AMY GOODMAN: Andy, I wanted to ask you about this comment of Joe Biggs. November 10th, 2020 — that’s just after the news networks called the election for Joe Biden — Biggs posted a blog post on his website, The Biggs Report, in which he called for — well, directly for civil war, saying, “Buy ammo, clean your guns, get storable food and water.” He wrote, in this now-deleted post, “Be prepared! Things are about to get bad before they get better.” But, you know, that was public. But it’s not only about Biggs here. We’re going from the boots to the suits. And this is the issue that was raised by Rehl in court, also raised by the lawyer, is they thought they were being patriots for the president of the United States, who said that we’re talking about a stolen election. So, certainly, Donald Trump knew about this. Talk about what these sentences mean for Donald Trump, who has been accused, has been indicted over and over again.

ANDY CAMPBELL: Right, absolutely. I mean, the Proud Boys can argue all they want that it was an accident, that they were just responding to Trump, but that is their directive as a gang. Not only have they consistently committed violence on behalf of Trump’s words, on behalf of Tucker Carlson’s words, the overall GOP grievance machine, but they are close friends with Trump’s top people. Enrique Tarrio was in contact with Roger Stone, one of Trump’s top confidants, on January 6th, leading up to January 6. And after January 6, Roger Stone admitted to me for the book that he had been advising the Proud Boys politically and helping them become a more political machine for years leading up to January 6th. These guys had an absolute line to Trump.

I’m not trying to suggest that I have any evidence that they spoke or got word to Trump on the day — we don’t know that yet. But certainly, Trump knew that there was a street gang and a bunch of rioters out there waiting in the wings to mobilize on his word. In fact, shortly after Trump posted a message on Twitter saying his followers — you know, this protest would be wild in Washington on January 6th, Joseph Biggs wrote to Enrique Tarrio encouraging him to get, quote, “radical and real men” to answer that call to action. So, these —

AMY GOODMAN: I mean, Andy, when it comes to Trump knowing, we already know that on January 6th, when he was told that men were armed coming to his rally, Trump’s response was to say, “Don’t force people to go through metal detectors.”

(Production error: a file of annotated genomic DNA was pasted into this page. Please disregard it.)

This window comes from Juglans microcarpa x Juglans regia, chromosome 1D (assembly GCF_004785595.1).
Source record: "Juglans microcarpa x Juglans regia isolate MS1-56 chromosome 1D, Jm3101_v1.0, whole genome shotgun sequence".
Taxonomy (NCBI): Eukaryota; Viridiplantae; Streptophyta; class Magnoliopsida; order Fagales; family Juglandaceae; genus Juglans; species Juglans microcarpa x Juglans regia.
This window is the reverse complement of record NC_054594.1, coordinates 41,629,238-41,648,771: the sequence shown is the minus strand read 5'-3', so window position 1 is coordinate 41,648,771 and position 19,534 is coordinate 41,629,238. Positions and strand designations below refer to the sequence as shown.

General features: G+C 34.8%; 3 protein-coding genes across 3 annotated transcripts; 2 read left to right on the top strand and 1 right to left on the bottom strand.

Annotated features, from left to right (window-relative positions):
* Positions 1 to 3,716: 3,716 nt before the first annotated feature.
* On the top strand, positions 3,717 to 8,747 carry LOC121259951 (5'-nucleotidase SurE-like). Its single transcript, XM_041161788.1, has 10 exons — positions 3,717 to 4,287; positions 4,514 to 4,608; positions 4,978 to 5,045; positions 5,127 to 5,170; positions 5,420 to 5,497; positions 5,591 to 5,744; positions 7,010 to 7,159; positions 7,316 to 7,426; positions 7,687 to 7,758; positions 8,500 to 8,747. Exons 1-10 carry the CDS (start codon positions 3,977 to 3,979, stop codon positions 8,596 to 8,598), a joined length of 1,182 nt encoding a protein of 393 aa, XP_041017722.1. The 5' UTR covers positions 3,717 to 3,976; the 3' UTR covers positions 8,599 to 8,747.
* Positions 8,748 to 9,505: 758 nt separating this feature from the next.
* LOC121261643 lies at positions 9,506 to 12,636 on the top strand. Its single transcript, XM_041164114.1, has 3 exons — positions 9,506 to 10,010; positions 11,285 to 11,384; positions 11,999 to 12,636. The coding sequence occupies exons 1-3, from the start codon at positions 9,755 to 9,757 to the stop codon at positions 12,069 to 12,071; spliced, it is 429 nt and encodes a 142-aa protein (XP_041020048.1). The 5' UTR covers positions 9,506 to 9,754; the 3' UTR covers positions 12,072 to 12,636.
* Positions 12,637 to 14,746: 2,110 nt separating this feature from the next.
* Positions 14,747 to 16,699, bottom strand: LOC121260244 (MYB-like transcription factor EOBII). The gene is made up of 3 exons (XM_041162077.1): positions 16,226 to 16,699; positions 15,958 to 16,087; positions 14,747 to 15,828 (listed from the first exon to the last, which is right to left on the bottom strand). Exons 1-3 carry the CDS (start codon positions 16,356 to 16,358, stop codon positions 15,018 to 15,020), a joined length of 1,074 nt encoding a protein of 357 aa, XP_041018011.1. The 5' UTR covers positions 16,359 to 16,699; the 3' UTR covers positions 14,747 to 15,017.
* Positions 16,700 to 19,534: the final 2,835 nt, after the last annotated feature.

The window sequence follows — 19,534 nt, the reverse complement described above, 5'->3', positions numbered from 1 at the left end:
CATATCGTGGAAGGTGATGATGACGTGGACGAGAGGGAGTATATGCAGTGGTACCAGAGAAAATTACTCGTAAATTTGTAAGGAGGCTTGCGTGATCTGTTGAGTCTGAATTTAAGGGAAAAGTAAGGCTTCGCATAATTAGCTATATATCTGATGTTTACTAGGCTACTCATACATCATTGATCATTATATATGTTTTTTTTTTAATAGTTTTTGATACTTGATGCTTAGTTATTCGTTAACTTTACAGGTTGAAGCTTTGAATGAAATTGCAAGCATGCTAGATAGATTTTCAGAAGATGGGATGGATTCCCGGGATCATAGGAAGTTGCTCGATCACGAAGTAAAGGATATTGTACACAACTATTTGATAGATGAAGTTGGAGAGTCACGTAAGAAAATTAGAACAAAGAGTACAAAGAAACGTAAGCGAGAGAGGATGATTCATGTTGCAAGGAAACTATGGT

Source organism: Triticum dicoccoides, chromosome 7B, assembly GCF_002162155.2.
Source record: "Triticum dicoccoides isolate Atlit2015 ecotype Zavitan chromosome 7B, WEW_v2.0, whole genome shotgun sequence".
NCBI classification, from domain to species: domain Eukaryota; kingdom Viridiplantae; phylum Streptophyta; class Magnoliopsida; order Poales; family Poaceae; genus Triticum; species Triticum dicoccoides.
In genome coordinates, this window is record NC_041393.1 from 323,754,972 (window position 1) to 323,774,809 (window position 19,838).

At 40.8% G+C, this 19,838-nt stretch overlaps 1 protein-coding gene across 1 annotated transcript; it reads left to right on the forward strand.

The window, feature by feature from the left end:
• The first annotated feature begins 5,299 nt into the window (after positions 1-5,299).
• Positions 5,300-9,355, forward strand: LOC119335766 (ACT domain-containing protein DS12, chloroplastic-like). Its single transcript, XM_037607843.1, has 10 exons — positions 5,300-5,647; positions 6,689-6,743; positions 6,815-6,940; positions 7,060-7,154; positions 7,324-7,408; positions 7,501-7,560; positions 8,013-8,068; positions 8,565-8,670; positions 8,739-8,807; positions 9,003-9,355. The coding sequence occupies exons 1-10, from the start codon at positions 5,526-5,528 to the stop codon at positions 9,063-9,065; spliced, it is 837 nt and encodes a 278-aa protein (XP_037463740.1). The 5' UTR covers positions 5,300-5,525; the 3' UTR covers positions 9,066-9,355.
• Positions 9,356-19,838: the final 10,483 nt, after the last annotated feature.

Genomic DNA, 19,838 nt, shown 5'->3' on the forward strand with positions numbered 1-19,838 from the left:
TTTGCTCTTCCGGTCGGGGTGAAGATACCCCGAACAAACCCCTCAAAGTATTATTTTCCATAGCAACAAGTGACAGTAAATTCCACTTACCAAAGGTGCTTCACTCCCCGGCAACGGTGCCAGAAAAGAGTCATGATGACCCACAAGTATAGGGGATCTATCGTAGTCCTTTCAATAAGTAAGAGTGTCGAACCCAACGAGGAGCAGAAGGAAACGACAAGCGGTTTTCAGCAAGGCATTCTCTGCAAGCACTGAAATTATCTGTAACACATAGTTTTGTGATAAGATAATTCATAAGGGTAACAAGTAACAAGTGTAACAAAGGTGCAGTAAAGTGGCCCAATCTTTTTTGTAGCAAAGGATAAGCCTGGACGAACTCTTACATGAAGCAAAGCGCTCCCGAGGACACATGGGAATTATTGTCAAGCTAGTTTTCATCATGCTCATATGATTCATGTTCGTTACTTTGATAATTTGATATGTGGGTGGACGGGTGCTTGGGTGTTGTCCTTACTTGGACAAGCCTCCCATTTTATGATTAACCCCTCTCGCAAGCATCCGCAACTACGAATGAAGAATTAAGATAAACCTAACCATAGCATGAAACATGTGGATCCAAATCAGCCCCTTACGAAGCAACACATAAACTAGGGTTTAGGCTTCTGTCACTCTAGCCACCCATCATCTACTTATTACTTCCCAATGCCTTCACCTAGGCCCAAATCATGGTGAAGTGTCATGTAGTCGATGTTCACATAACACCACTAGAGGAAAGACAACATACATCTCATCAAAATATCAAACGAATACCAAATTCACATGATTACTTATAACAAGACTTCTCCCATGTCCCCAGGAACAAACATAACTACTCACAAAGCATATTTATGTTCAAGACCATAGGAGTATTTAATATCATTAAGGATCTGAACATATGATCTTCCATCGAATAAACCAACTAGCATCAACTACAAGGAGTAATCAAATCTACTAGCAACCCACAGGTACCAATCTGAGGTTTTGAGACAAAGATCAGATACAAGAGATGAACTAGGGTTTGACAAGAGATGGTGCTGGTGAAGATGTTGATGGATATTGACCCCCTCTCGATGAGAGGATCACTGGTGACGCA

ANDY CAMPBELL: Absolutely. And Michael Cohen said — prior to January 6th, in an interview with CNN, he said, “Trump knows he has Proud Boys in the street, and he’s excited about it.” “January 6th,” Cohen said at the time, “is going to be really bad,” because Trump knows he has these very violent people in the street for him, and he loves it. And that’s just how it’s played out over and over again before January 6th. And let’s not forget, the Proud Boys, despite their leaders being in jail, are still doing all of the same violence on GOP’s grievances that they were before. It continues today.

AMY GOODMAN: Particularly going after drag shows, particularly going after pro-choice protesters and abortion clinics?

ANDY CAMPBELL: Right, absolutely. And, you know, people ask, “Well, the national leaders are all behind bars. They’ve dissolved their national chapter. Doesn’t this mean the end of the Proud Boys?” And certainly, it does not, because they work locally. They are at abortion clinics. They are at school board meetings. They are, you know, mobilizing on words of other big GOP voices, like Ron DeSantis, across the country at rapid clip. And so, the only thing that’s really changed about the Proud Boys since these convictions and these sentences is that they’re not amassing on a huge level for Trump like they used to. But nobody is doing that. And that may change during the election.

I think it’s important to note that if the Proud Boys dissolved tomorrow or they changed their name, which I don’t expect, it doesn’t change the fact that we have an ingrained extremist crisis at the highest levels of government on the right and that the Proud Boys have done what Judge Kelly called, you know, the breaking of the tradition of peaceful transfer of power. They have so normalized violence that you can expect to be scared at a polling place, be scared at an abortion clinic, be scared at American political rallies, because we have this extremist contingent. And that is the damage that the Proud Boys did, and continue to do to this day.

AMY GOODMAN: Andy Campbell, I want to thank you for being with us, senior editor at HuffPost. His book is We Are Proud Boys: How a Right-Wing Street Gang Ushered In a New Era of American Extremism.

Coming up, we go to Minnesota, where a water protector is on trial, facing five years in prison for engaging in peaceful protest against the Enbridge Line 3 tar sands oil pipeline. Back in 30 seconds.